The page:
Trimming The Edges Of Reason

Let’s go back to 1999 right now. We will refresh our memories about the Isuzu KAI.

1999 Isuzu KAI: source

Isuzu ran a concept design studio in the UK, led by designer Simon Cox. Among the products of the studio was the Vehi-Cross (1997-2001). For the Kai Isuzu used very different form language, though one in keeping with the geometrical themes manifest most obviously in the Mk1 Ford Focus. If the surfacing and detailing are very 1999, the package is very now. Think of the BMW GT5 or Mercedes GLC. There is an arcing roofline and a raised chassis. It’s a hatchback on stilts in very simple terms.

1999 Isuzu KAI: source

Technicalesque describes the detailing such as the delicate panels on the front bumper, the neatly inset lamps and the way the leading edge of the front door seems to form the trailing edge of the front wheel arch cut-out.

1999 Isuzu KAI: source

And at the rear, the trailing edge of the door has the same relationship to the wheel arch. The result is to eliminate the non-moving sheet metal areas that usually sit between the door apertures and the wheel-arch. It’s extremely Modernist in its character. An interesting point is the way the arch of the roof flows down to meet the large rear lamp. There was perhaps a slight loss of nerve here as there remains a small neck of sheet metal between the bodyside and the roof arch. That could have been eliminated with the lamp concealing the weld.

2000 Renault Koleos concept car: source

The 2000 Koleos, another of Renault’s wasted concept cars, allows the roof arch to rest upon a fine point where the side glass and rear screen almost meet. The point forms the intersection of two arcs, seemingly mirrored along the base of the DLO. Did Renault learn a little from the detail of the Kai?

Only two elements on the Kai look decorative: the small flares of the wheel arches. They may very well have some relief to them but they are quite shallow. If they are geometric they don’t look it but there is a faint commonality of form with the blunt curve of the bonnet line. Note though that the window to bonnet line angle is quite sharp, with the A-pillar stopping well back from the front wheel whereas Renault went for a more cab-forward look: Renault, after all, are kings of the monospace.

I don’t know why carstyling.ru has the only images of the Kai interior but I don’t feel like linking to their site. Instead we have to make do with this:

1999 Isuzu Kai interior: source

The interior is not the best part of the car: it’s got too many small pieces and lacks the robustness of the exterior. What seemed acceptable on the outside looks fragile and disorganised on the inside.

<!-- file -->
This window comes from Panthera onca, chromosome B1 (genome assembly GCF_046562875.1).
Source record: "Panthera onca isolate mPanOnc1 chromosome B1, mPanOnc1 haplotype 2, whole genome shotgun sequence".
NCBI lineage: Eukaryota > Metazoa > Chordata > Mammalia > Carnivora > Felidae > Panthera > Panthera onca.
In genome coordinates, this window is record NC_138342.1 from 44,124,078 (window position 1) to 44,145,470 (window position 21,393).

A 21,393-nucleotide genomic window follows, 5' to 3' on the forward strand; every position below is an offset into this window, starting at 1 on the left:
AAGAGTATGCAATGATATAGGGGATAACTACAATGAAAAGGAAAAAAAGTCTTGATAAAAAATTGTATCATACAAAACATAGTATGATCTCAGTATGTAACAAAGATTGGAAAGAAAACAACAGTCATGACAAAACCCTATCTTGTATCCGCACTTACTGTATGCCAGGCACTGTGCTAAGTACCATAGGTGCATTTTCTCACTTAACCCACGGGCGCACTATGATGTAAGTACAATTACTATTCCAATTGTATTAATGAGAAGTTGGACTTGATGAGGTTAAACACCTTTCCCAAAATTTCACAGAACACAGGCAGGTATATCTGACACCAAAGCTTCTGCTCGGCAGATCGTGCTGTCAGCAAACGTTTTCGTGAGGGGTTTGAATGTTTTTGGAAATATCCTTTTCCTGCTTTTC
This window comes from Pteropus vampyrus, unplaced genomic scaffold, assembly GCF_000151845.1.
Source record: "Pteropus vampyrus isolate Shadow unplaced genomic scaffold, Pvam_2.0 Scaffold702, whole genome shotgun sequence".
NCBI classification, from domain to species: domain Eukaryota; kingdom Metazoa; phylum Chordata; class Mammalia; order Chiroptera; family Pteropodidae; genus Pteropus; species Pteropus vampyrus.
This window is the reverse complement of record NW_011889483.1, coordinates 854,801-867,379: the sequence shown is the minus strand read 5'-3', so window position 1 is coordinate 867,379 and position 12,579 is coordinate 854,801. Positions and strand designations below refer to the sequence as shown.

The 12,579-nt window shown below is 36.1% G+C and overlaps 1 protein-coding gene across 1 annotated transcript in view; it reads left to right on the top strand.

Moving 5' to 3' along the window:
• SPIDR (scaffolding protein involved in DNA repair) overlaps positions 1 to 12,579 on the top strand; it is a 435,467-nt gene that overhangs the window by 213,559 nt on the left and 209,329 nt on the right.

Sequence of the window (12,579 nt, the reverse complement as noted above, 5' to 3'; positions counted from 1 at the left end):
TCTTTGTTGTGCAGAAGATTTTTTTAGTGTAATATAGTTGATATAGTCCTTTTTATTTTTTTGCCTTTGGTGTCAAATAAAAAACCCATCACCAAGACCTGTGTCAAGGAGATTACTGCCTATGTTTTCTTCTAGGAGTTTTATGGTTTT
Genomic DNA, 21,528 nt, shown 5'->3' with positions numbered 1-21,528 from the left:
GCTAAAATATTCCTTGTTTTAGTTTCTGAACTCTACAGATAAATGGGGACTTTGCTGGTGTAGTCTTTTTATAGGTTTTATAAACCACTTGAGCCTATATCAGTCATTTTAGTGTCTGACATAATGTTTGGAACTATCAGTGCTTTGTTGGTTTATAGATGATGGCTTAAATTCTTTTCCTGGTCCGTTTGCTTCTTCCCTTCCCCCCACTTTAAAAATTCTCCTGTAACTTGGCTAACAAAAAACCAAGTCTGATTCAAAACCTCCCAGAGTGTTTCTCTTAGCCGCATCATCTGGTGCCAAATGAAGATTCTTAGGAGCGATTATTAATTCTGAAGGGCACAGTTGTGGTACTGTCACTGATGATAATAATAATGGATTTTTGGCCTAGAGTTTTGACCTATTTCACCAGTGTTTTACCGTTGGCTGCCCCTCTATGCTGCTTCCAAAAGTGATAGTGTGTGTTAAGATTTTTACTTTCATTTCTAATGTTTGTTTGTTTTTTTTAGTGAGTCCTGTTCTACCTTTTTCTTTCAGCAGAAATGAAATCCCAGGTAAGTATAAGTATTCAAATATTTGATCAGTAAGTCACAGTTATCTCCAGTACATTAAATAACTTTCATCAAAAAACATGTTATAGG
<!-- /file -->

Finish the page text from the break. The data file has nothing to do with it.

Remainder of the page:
This and a few other concept cars were a late flowering of Isuzu, an attempt to redefine their passenger cars. It didn’t pay off as gradually after 2000 Isuzu discontinued their cars to concentrate on busses and vans. If only they’d had hung about they could have taken advantage of the CUV trend which they were well positioned to exploit.

Author: richard herriott

I like anchovies. I dislike post-war town planning.

7 thoughts on “Trimming The Edges Of Reason”

  1. Linking back to yesterday’s article a little bit, the exterior of the KAI has strong hints of the much earlier BL ECV3.

    I recall liking quite a lot of Simon Cox’s work (didn’t he go to Cadillac at one point?). I wonder where he is now?

    1. He went to Infiniti and then freelance at some point, it would appear.

      My impression is that Cox is a bit like Enrico Fumia in that his creativity is concentrated on a particular form language that eventually went out of favour with the public and/or industry. His work for Isuzu and Cadillac was truly striking and original, but like Fumia’s graphical designs of the ’80s and early ’90s, aged rather quickly. Both designers’ bodies of work are due a reappraisal though, once they are seen as a nostalgic statements, rather than dated forms. In Fumia’s case, this process has already started.

  2. It is a shame GM did not really allow Isuzu to capitalize on the popularity of Japanese performance cars during the 1990s, it seems they were quite capable of developing performance cars to potentially rival the likes of Mitsubishi, Subaru and Honda. What with the Isuzu 4200R and the all-alloy 240+ hp 3.5 Quad-Cam 32v V8 that GM commissioned Isuzu to develop for a more potent version of the Chevrolet Beretta known as the Chevrolet Feretta.

    1. Admirable as the 4200R is, that car did not belong in the Isuzu range. More feasible was allowing Cox´s designs into production. The Vehi-Cross was a fascinating vehicle and the qualities that made it so good were easily transferrable to more butter and bread products. Isuzu could thus have challenged Subaru for making useful, robust cars and they´d have been better looking too, real engineer´s cars I would call them though of course, nicer to gaze at than an engineer would allow.

    2. The 4200R’s purpose would be as a halo car, whether it would have remained in production for the rest of the 90s would be dependent on how Isuzu would have gone about establishing a wide range of cars.

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